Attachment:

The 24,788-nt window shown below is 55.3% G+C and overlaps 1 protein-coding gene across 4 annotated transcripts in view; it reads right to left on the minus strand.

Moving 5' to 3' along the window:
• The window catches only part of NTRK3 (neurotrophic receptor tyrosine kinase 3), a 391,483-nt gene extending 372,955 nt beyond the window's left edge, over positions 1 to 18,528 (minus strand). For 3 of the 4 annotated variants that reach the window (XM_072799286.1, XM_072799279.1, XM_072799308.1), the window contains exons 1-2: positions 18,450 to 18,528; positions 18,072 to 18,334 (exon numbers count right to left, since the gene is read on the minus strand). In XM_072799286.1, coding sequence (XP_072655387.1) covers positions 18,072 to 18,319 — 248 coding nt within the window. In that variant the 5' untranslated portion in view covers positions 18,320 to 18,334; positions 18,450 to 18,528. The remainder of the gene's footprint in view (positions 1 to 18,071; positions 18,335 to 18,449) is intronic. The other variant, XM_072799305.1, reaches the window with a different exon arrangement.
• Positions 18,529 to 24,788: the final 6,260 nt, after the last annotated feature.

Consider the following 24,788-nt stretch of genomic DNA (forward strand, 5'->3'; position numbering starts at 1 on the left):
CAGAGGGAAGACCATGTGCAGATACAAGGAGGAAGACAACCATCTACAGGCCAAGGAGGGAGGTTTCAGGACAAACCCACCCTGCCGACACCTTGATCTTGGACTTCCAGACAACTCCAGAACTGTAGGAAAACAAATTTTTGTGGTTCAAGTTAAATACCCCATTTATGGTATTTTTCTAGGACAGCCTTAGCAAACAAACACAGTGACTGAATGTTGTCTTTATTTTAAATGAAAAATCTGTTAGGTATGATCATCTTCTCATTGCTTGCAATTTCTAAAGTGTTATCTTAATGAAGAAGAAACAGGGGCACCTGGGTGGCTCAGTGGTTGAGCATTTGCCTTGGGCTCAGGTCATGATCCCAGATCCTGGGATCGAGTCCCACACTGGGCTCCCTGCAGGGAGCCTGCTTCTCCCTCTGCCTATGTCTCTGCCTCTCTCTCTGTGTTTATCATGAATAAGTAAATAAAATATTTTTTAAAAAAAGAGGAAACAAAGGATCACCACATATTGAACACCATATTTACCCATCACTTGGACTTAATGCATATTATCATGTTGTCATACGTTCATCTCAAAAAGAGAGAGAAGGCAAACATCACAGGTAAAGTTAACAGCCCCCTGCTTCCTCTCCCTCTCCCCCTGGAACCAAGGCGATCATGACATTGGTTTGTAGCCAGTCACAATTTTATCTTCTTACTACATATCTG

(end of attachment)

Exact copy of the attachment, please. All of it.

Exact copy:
The 24,788-nt window shown below is 55.3% G+C and overlaps 1 protein-coding gene across 4 annotated transcripts in view; it reads right to left on the minus strand.

Moving 5' to 3' along the window:
• The window catches only part of NTRK3 (neurotrophic receptor tyrosine kinase 3), a 391,483-nt gene extending 372,955 nt beyond the window's left edge, over positions 1 to 18,528 (minus strand). For 3 of the 4 annotated variants that reach the window (XM_072799286.1, XM_072799279.1, XM_072799308.1), the window contains exons 1-2: positions 18,450 to 18,528; positions 18,072 to 18,334 (exon numbers count right to left, since the gene is read on the minus strand). In XM_072799286.1, coding sequence (XP_072655387.1) covers positions 18,072 to 18,319 — 248 coding nt within the window. In that variant the 5' untranslated portion in view covers positions 18,320 to 18,334; positions 18,450 to 18,528. The remainder of the gene's footprint in view (positions 1 to 18,071; positions 18,335 to 18,449) is intronic. The other variant, XM_072799305.1, reaches the window with a different exon arrangement.
• Positions 18,529 to 24,788: the final 6,260 nt, after the last annotated feature.

Consider the following 24,788-nt stretch of genomic DNA (forward strand, 5'->3'; position numbering starts at 1 on the left):
CAGAGGGAAGACCATGTGCAGATACAAGGAGGAAGACAACCATCTACAGGCCAAGGAGGGAGGTTTCAGGACAAACCCACCCTGCCGACACCTTGATCTTGGACTTCCAGACAACTCCAGAACTGTAGGAAAACAAATTTTTGTGGTTCAAGTTAAATACCCCATTTATGGTATTTTTCTAGGACAGCCTTAGCAAACAAACACAGTGACTGAATGTTGTCTTTATTTTAAATGAAAAATCTGTTAGGTATGATCATCTTCTCATTGCTTGCAATTTCTAAAGTGTTATCTTAATGAAGAAGAAACAGGGGCACCTGGGTGGCTCAGTGGTTGAGCATTTGCCTTGGGCTCAGGTCATGATCCCAGATCCTGGGATCGAGTCCCACACTGGGCTCCCTGCAGGGAGCCTGCTTCTCCCTCTGCCTATGTCTCTGCCTCTCTCTCTGTGTTTATCATGAATAAGTAAATAAAATATTTTTTAAAAAAAGAGGAAACAAAGGATCACCACATATTGAACACCATATTTACCCATCACTTGGACTTAATGCATATTATCATGTTGTCATACGTTCATCTCAAAAAGAGAGAGAAGGCAAACATCACAGGTAAAGTTAACAGCCCCCTGCTTCCTCTCCCTCTCCCCCTGGAACCAAGGCGATCATGACATTGGTTTGTAGCCAGTCACAATTTTATCTTCTTACTACATATCTG